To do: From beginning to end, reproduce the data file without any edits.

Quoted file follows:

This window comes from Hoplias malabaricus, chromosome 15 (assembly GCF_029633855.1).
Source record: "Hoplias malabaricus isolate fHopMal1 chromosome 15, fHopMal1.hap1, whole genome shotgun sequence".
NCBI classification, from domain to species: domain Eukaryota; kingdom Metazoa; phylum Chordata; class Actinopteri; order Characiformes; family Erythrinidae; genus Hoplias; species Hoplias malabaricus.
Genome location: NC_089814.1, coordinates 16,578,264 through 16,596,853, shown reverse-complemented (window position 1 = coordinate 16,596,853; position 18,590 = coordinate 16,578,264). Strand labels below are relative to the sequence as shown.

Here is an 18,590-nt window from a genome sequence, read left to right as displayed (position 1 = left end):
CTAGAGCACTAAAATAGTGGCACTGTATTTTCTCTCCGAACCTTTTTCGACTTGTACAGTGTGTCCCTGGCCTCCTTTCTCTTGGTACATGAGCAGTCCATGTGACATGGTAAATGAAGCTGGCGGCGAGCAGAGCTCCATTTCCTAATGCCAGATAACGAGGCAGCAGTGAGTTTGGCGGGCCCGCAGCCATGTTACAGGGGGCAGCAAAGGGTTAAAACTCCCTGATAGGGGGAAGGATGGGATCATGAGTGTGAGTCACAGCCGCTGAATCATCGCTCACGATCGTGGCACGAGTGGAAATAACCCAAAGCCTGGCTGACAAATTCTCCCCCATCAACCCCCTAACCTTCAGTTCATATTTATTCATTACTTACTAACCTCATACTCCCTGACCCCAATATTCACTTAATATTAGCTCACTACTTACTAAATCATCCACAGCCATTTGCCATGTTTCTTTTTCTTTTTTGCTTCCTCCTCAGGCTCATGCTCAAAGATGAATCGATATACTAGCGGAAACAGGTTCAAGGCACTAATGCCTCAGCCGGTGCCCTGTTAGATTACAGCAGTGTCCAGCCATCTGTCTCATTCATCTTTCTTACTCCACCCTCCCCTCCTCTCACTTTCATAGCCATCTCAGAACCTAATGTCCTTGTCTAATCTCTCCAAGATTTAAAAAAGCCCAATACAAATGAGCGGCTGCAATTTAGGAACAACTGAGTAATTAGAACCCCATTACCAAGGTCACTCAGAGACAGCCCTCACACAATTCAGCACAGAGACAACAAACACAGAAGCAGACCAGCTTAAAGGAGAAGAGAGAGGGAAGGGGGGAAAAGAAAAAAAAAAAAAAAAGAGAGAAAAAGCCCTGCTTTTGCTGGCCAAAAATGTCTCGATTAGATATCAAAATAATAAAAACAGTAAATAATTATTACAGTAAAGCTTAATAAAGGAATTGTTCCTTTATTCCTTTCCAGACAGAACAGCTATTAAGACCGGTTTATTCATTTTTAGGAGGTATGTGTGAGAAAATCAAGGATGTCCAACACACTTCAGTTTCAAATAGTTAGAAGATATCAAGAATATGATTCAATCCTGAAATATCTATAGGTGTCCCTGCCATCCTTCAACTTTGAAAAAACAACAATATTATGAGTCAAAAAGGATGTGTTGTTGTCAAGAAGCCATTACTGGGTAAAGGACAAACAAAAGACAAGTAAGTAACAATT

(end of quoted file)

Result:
This window comes from Hoplias malabaricus, chromosome 15 (assembly GCF_029633855.1).
Source record: "Hoplias malabaricus isolate fHopMal1 chromosome 15, fHopMal1.hap1, whole genome shotgun sequence".
NCBI classification, from domain to species: domain Eukaryota; kingdom Metazoa; phylum Chordata; class Actinopteri; order Characiformes; family Erythrinidae; genus Hoplias; species Hoplias malabaricus.
Genome location: NC_089814.1, coordinates 16,578,264 through 16,596,853, shown reverse-complemented (window position 1 = coordinate 16,596,853; position 18,590 = coordinate 16,578,264). Strand labels below are relative to the sequence as shown.

Here is an 18,590-nt window from a genome sequence, read left to right as displayed (position 1 = left end):
CTAGAGCACTAAAATAGTGGCACTGTATTTTCTCTCCGAACCTTTTTCGACTTGTACAGTGTGTCCCTGGCCTCCTTTCTCTTGGTACATGAGCAGTCCATGTGACATGGTAAATGAAGCTGGCGGCGAGCAGAGCTCCATTTCCTAATGCCAGATAACGAGGCAGCAGTGAGTTTGGCGGGCCCGCAGCCATGTTACAGGGGGCAGCAAAGGGTTAAAACTCCCTGATAGGGGGAAGGATGGGATCATGAGTGTGAGTCACAGCCGCTGAATCATCGCTCACGATCGTGGCACGAGTGGAAATAACCCAAAGCCTGGCTGACAAATTCTCCCCCATCAACCCCCTAACCTTCAGTTCATATTTATTCATTACTTACTAACCTCATACTCCCTGACCCCAATATTCACTTAATATTAGCTCACTACTTACTAAATCATCCACAGCCATTTGCCATGTTTCTTTTTCTTTTTTGCTTCCTCCTCAGGCTCATGCTCAAAGATGAATCGATATACTAGCGGAAACAGGTTCAAGGCACTAATGCCTCAGCCGGTGCCCTGTTAGATTACAGCAGTGTCCAGCCATCTGTCTCATTCATCTTTCTTACTCCACCCTCCCCTCCTCTCACTTTCATAGCCATCTCAGAACCTAATGTCCTTGTCTAATCTCTCCAAGATTTAAAAAAGCCCAATACAAATGAGCGGCTGCAATTTAGGAACAACTGAGTAATTAGAACCCCATTACCAAGGTCACTCAGAGACAGCCCTCACACAATTCAGCACAGAGACAACAAACACAGAAGCAGACCAGCTTAAAGGAGAAGAGAGAGGGAAGGGGGGAAAAGAAAAAAAAAAAAAAAAGAGAGAAAAAGCCCTGCTTTTGCTGGCCAAAAATGTCTCGATTAGATATCAAAATAATAAAAACAGTAAATAATTATTACAGTAAAGCTTAATAAAGGAATTGTTCCTTTATTCCTTTCCAGACAGAACAGCTATTAAGACCGGTTTATTCATTTTTAGGAGGTATGTGTGAGAAAATCAAGGATGTCCAACACACTTCAGTTTCAAATAGTTAGAAGATATCAAGAATATGATTCAATCCTGAAATATCTATAGGTGTCCCTGCCATCCTTCAACTTTGAAAAAACAACAATATTATGAGTCAAAAAGGATGTGTTGTTGTCAAGAAGCCATTACTGGGTAAAGGACAAACAAAAGACAAGTAAGTAACAATT